In-Depth Flashforge Creator Pro vs Flashforge Creator Pro 2 Comparison Review
The Creator Pro is one of Flashforge’s most beloved and popular models. No one was surprised to see Flashforge follow the Creator Pro with a successor, but how does the Creator Pro 2 stack up against the original? Today we take a hard look at the Creator Pro vs the Creator Pro 2 so you can make an informed shopping decision. Is the Creator Pro 2 worth the upgrade? Find out in our Flashforge Creator Pro vs Flashforge Creator Pro 2 comparison.
Flashforge Creator Pro Specs
Released in 2016, the Creator Pro was a pioneer in the enclosed-FDM printer space. The print area measures 8.9” x 5.9” x 5.8” over a heated aluminum print bed. The Creator Pro reaches resolutions up to 100-microns and prints best at average speeds between 30-60mm/s.
Of course, the most impressive thing about the Creator Pro is the dual-extrusion. This allows users to make multi-colored or dual-material models without needing to change out filaments. Speaking of filaments, the Creator Pro reaches temperatures up to 240C for limited compatibility with both ABS and PLA.
Finally, the Creator Pro features both SD card and tethered USB connectivity and offers a button-operated UI.
Flashforge Creator Pro 2 Specs
Despite releasing 4 years after the original, the Creator Pro 2 shares many of the same features as the Creator Pro. The Creator Pro 2 starts with a build volume of 7.8” x 5.9” x 5.8”, which you may notice is an inch shorter than the Creator Pro. Flashforge use the same heated aluminum print bed for the Creator Pro 2, too.
Resolutions are also the same, with the Creator Pro 2 achieving layers as small as 100-microns. Similarly, filament options remain the same, as the Creator Pro 2 uses a PTFE-tubed extruder which reaches just 240C. That means you’re still limited to PLA and low-temp ABS.
The UI has been upgraded to a touch-screen, and you still connect to the Creator Pro 2 using tethered USB or an SD card.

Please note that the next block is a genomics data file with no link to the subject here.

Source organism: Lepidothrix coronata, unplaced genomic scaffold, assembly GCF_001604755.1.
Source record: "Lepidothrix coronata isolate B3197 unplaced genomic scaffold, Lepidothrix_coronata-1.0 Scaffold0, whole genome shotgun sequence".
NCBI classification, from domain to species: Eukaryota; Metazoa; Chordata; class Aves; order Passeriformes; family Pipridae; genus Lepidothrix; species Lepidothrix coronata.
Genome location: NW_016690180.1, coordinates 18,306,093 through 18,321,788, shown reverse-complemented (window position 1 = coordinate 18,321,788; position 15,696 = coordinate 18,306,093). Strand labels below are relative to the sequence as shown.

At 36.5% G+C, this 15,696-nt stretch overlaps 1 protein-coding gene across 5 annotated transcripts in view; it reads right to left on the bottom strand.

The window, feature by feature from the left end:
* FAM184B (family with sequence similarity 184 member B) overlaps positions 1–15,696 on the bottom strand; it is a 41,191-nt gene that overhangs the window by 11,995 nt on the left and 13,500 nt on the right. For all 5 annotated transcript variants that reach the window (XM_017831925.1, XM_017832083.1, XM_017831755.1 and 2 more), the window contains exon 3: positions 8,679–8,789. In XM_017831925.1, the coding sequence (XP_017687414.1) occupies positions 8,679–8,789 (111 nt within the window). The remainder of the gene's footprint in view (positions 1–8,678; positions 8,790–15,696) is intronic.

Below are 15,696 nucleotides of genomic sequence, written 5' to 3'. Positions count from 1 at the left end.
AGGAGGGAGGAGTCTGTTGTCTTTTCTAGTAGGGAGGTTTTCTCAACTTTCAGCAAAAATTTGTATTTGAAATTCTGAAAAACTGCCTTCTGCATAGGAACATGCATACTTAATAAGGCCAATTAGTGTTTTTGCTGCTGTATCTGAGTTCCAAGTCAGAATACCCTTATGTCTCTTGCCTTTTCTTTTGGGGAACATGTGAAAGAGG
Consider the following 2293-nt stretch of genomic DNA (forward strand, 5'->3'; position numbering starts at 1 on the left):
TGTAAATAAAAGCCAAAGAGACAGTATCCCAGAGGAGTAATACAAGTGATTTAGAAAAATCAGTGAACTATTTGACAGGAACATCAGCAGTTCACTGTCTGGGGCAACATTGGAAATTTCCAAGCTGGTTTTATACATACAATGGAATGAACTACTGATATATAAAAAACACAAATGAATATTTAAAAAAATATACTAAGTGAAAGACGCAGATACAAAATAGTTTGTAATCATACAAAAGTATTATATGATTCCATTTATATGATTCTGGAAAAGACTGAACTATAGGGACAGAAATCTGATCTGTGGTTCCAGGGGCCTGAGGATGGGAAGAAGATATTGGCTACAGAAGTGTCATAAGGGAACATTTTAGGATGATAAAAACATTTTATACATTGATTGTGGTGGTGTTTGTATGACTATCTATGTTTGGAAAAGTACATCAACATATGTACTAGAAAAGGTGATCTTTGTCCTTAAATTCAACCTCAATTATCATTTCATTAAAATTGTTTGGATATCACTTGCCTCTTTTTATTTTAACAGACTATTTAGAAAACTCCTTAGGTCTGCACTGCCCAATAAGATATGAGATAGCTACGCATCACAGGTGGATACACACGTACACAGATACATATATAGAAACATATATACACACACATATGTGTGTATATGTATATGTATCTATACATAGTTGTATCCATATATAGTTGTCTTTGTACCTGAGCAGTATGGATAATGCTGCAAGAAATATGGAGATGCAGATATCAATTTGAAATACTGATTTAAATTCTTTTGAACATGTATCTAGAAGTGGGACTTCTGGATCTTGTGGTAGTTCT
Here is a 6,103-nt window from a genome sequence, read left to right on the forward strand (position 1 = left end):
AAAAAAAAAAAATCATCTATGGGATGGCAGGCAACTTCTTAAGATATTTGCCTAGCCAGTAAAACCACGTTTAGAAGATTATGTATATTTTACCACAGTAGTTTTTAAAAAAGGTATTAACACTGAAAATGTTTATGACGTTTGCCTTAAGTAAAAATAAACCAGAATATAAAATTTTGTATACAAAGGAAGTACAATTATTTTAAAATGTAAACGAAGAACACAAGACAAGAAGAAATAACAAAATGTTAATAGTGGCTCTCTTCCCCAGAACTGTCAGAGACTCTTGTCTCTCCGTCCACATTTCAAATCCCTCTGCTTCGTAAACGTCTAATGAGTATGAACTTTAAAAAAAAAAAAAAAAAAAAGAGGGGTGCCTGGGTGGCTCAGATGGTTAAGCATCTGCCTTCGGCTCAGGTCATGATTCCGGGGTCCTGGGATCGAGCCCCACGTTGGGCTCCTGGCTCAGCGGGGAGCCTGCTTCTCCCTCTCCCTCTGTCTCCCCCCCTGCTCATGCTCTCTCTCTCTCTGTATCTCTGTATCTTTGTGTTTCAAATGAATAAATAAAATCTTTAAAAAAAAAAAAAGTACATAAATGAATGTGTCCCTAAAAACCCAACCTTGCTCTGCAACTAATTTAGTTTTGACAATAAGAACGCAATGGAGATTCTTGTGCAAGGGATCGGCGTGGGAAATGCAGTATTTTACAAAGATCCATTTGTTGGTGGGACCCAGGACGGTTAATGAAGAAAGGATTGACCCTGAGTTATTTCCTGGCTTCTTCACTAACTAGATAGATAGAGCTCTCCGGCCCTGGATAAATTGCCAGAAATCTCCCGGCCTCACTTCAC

Flashforge Creator Pro vs Flashforge Creator Pro 2 Similarities
As you can see from the spec sections, there are plenty of similarities between these printers. The build volume remains pretty cramped, the filament options remain limited, and Flashforge even use the same build plate.
Apparently, Flashforge didn’t feel the need to improve upon the Creator Pro’s winning design, though a lot has changed in the 4 years since that initial release. Many other printers come with 50-micron resolutions, much larger build volumes, broader filament compatibility, and automatic bed-leveling. The Creator Pro 2 adapted none of these features which are quickly becoming standard.
Flashforge Creator Pro vs Flashforge Creator Pro 2 Differences
So, you may be wondering what has changed with the Creator Pro 2. The main difference is the dual-extrusion system. Where the Creator Pro used two attached nozzles, the Creator Pro 2 uses two independent extruders. That’s an important upgrade which allows for more flexibility and general utility when using dual extruders.
With independent extruders, the Creator Pro 2 can print two identical models at once and can even print in mirrored mode. Additionally, each extruder is equipped with a scraping platform which keeps the nozzles clean after use. This is especially important when printing with multiple colors, since a dirty nozzle creates inaccuracies in the color fusing. It’s undeniable that the Creator Pro 2’s dual-extruder system is far superior to the Creator Pro.
Flashforge Creator Pro vs Flashforge Creator Pro 2 Verdict
If we had to choose between either the Creator Pro or the Creator Pro 2, we’d pick the Creator Pro 2. Unfortunately, that’s about the nicest thing we can say about Flashforge’s newest release.
Yes, the Creator Pro 2’s independent dual-extrusion system is much better than the original, but what else have Flashforge done to bring this model up-to-date? The build volume is unforgivably small, especially considering how large the printer is. The stock PTFE-tubed extrusion is downright disappointing for such an expensive “professional” machine. Even the build plate has seen no improvement and can’t even be removed for easy access to your model.
Instead of buying the Creator Pro 2, we suggest either the QIDI TECH X-Plus or the Tenlog TL-D3 instead. The X-Plus offers a similar enclosed design but offers much more build volume and filament compatibility. The Tenlog TL-D3 is slightly less luxurious but provides comparable dual-extrusion results. Both printers are better investments than either the Creator Pro or Creator Pro 2 at this point.